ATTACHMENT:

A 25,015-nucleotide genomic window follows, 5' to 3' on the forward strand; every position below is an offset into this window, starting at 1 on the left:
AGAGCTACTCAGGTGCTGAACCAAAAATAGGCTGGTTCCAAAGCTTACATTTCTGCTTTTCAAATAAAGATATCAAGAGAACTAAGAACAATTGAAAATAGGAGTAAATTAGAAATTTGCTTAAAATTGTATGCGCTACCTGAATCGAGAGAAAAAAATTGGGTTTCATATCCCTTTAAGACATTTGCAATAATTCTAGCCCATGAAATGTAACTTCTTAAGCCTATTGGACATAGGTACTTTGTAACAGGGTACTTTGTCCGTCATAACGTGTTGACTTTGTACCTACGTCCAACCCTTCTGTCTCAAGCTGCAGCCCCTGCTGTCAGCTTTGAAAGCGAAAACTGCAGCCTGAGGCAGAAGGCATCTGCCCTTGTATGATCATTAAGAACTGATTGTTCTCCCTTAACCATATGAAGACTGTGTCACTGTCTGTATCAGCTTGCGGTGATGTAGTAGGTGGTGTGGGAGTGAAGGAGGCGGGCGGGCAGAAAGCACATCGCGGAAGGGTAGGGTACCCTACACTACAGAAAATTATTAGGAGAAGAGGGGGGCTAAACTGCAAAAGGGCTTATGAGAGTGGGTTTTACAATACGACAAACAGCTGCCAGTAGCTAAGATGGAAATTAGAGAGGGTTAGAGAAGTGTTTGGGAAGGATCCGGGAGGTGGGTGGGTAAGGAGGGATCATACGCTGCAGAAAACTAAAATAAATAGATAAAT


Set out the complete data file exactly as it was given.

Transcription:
A 25,015-nucleotide genomic window follows, 5' to 3' on the forward strand; every position below is an offset into this window, starting at 1 on the left:
AGAGCTACTCAGGTGCTGAACCAAAAATAGGCTGGTTCCAAAGCTTACATTTCTGCTTTTCAAATAAAGATATCAAGAGAACTAAGAACAATTGAAAATAGGAGTAAATTAGAAATTTGCTTAAAATTGTATGCGCTACCTGAATCGAGAGAAAAAAATTGGGTTTCATATCCCTTTAAGACATTTGCAATAATTCTAGCCCATGAAATGTAACTTCTTAAGCCTATTGGACATAGGTACTTTGTAACAGGGTACTTTGTCCGTCATAACGTGTTGACTTTGTACCTACGTCCAACCCTTCTGTCTCAAGCTGCAGCCCCTGCTGTCAGCTTTGAAAGCGAAAACTGCAGCCTGAGGCAGAAGGCATCTGCCCTTGTATGATCATTAAGAACTGATTGTTCTCCCTTAACCATATGAAGACTGTGTCACTGTCTGTATCAGCTTGCGGTGATGTAGTAGGTGGTGTGGGAGTGAAGGAGGCGGGCGGGCAGAAAGCACATCGCGGAAGGGTAGGGTACCCTACACTACAGAAAATTATTAGGAGAAGAGGGGGGCTAAACTGCAAAAGGGCTTATGAGAGTGGGTTTTACAATACGACAAACAGCTGCCAGTAGCTAAGATGGAAATTAGAGAGGGTTAGAGAAGTGTTTGGGAAGGATCCGGGAGGTGGGTGGGTAAGGAGGGATCATACGCTGCAGAAAACTAAAATAAATAGATAAAT